Like many who came of age in the 1960s, I found the late Norman Mailer’s neo-primitivist, hipster Marxism a force to be reckoned with. I was intrigued, too, by Mailer’s second-hand Menckenisms (by way of Wilhelm Reich) about how America’s sexually repressive, puritanical culture was the source of all of our problems. As a 20-year-old, I certainly found it to be the source of mine. But many years before Mailer, who saw Western civilization as the great evil, hailed the killers of September 11—the “perpetrators were right, and we were not,” he exclaimed—I had my own brief reckoning with him.
To set the scene: New York in the late 1960s was like a lab experiment for Mailer’s nostrums. Civilization was breaking down; almost everyone, it seemed, from the underclass to underclassmen, was shaking free from the old mores, sexual and otherwise. But what followed was misery and murder, not liberation. People began speaking of New York as the “ungovernable city.” Yet no one seemed to hold Mailer to account, even though, in 1969, he had run for mayor of New York on a quixotic, two-part platform. First, he wanted the city to separate from the benighted folks north of the Bronx to become the 51st state. Then—warming to the idea of decentralization within New York—he decided he would go Mayor John Lindsay, who supported a black-power arrangement for some of the schools, one better. Mailer called for community control for all neighborhoods, covering everything from housing to policing. Give the street toughs community control, he argued, and “they will police themselves” without having to bow down before the white man’s law.
Two years later, the “scattered site” housing controversy was raging in the Forest Hills section of Queens, involving plans by the city to build low-income housing in a middle-class neighborhood. I was then a graduate student at the University of Pittsburgh, and Mailer arrived on campus to give a talk. In the course of a series of disconnected fulminations, Mailer denounced the “Jewish burghers” of Forest Hills as repulsive racists for their opposition to the housing project. He wasn’t interested in the specifics of Mayor Lindsay’s plan to build massive high-rise towers in the midst of the one-, two-, and three-family homes of middle-class Forest Hills. At a time when crime was exploding, Lindsay planned on reserving roughly a quarter of the new apartments for families on welfare. The ethnic logic was clear: Lindsay feared that violence might erupt if he proposed such a plan for an Italian or Irish neighborhood. A Jewish neighborhood was a safer bet.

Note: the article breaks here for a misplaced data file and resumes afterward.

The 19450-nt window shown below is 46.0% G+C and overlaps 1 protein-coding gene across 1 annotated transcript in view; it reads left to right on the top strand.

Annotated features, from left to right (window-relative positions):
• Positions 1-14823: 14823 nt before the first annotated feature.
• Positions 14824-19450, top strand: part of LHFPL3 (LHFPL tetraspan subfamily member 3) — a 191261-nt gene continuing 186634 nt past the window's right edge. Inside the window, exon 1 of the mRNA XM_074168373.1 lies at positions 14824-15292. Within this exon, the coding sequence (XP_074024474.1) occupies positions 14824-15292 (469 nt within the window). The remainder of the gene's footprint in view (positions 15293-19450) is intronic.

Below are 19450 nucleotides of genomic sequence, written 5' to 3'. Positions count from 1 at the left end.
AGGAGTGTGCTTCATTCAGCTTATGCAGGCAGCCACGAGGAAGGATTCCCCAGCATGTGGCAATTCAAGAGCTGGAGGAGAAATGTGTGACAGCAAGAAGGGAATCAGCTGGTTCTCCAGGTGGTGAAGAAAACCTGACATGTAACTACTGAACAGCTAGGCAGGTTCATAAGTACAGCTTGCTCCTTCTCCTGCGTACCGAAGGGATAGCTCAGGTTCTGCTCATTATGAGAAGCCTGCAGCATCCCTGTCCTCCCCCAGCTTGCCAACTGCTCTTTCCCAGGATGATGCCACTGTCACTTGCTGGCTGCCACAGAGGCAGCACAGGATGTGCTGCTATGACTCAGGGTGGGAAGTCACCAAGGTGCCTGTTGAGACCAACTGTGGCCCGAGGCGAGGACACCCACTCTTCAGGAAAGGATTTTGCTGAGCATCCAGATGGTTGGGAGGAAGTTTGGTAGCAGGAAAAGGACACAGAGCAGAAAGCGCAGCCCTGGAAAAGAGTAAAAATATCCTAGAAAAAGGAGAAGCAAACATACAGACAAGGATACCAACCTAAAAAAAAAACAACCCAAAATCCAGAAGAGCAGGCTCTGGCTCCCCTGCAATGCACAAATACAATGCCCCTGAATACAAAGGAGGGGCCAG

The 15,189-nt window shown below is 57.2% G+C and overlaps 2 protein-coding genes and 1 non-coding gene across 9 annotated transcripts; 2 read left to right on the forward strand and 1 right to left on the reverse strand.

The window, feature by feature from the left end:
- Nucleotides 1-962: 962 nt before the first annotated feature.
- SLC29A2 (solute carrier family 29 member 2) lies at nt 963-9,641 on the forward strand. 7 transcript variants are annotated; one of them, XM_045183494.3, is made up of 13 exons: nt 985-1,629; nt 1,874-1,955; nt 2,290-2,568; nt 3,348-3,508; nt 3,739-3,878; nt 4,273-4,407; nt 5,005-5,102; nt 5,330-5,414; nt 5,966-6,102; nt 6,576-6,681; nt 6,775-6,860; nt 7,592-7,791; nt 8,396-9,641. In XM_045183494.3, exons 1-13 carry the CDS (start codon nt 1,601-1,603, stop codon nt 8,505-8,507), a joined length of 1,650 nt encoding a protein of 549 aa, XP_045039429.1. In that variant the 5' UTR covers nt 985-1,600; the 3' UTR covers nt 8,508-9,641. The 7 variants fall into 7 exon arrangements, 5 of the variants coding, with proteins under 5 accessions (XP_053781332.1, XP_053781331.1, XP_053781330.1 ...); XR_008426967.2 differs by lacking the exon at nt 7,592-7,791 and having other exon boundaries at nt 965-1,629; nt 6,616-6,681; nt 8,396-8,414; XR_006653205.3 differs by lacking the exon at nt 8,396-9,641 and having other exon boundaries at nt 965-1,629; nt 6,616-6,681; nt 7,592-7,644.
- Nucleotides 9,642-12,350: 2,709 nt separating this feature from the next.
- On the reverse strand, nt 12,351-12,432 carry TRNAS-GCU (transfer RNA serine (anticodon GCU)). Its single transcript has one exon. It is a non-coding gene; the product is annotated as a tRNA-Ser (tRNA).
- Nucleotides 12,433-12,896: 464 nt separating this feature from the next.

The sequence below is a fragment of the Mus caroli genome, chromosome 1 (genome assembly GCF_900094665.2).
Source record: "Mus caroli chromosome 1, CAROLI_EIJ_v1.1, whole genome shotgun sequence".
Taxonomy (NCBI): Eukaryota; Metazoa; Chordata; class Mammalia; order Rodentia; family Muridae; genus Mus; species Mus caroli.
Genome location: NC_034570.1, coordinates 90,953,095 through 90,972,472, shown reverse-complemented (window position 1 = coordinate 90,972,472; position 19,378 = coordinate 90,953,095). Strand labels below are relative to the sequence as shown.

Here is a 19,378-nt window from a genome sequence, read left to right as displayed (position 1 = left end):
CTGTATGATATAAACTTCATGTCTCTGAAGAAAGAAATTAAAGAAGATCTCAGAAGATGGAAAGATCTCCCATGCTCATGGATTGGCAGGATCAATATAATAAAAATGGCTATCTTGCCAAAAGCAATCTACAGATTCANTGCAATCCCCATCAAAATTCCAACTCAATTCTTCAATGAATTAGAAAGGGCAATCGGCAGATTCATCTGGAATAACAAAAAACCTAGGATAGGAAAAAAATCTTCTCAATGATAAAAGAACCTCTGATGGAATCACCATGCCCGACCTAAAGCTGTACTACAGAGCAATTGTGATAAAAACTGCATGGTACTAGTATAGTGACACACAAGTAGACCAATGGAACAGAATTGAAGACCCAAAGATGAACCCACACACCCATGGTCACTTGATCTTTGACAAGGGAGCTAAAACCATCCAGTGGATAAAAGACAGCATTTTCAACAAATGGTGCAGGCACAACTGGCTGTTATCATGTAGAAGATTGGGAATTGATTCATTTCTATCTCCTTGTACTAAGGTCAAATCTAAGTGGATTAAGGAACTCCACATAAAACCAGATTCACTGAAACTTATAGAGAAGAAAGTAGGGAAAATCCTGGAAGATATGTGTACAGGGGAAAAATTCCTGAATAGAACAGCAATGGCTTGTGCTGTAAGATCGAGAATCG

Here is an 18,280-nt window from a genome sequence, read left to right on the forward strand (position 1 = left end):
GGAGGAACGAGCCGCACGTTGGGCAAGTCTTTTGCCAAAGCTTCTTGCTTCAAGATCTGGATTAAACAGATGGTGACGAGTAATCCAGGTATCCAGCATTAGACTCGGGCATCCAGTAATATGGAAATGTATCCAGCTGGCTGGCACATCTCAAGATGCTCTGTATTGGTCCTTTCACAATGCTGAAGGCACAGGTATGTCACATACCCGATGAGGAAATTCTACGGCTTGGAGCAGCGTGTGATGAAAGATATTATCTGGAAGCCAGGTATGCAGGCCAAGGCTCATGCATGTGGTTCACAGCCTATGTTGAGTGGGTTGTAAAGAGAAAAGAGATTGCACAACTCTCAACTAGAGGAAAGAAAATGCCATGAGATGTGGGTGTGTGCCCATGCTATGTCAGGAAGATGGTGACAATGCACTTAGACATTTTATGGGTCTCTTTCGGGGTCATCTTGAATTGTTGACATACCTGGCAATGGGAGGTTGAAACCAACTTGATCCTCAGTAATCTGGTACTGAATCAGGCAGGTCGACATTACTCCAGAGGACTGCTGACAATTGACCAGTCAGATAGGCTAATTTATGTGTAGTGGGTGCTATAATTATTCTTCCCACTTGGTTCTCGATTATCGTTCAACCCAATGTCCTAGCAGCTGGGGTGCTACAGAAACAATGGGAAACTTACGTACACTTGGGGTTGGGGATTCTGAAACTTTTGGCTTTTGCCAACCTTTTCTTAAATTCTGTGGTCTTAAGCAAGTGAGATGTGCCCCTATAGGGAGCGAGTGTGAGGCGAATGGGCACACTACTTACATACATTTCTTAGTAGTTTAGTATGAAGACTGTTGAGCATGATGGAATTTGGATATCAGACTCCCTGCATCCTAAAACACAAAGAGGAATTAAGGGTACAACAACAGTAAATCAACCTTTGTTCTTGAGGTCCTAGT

Mailer, waving his arms and spitting to show his authenticity, went through his standard routine of mocking the “dulls,” the “wad,” the human “blobs,” and the “stunted” (and no doubt sexually repressed) “middle-class minds” of Forest Hills. When my chance came to ask a question, I referred to his support for community control in the 1969 mayoral campaign—his slogan had been “all power to the neighborhoods,” in an imitation of the black-power motto. Speaking tentatively at first, I asked how he could denounce community control in Forest Hills given his fulsome support for the idea just two years earlier. What was the basis for his shift? Befuddled by what he described as “the narrow logic” of the question, Mailer harrumphed, and when I persisted in pursuing the point, he resumed his descriptions of “the blob” and “the wad” that lacked the “authenticity” to make its own decisions.
I then turned first to Mailer, then to the audience, and noted that the black homeowners of Forest Hills were also opposed to the scattered-site project. “This guy is just an act,” I said. “It’s all just self-promoting shtick.” “You’re hectoring me,” Mailer shouted, responding to the titters of laughter from those in the large crowd amused by his discomfort. “Stop hectoring me.” Flustered, the great man walked off the stage briefly. When he returned, he made it clear that there would be no more questions on issues where he could be subject to ridicule.
For my part, I was never again able to read his rantings, though I continued to follow his misadventures in the news. But 20 years later I ran into Mailer again, when he was on perhaps his fifth of six wives, and had, as I did, a young son playing soccer on the Parade Grounds near Prospect Park in Brooklyn. As I approached him, I saw a cloud move across his face, and his eyes narrowed. Did he remember? Without a word, he abruptly turned on his heel and walked in the other direction.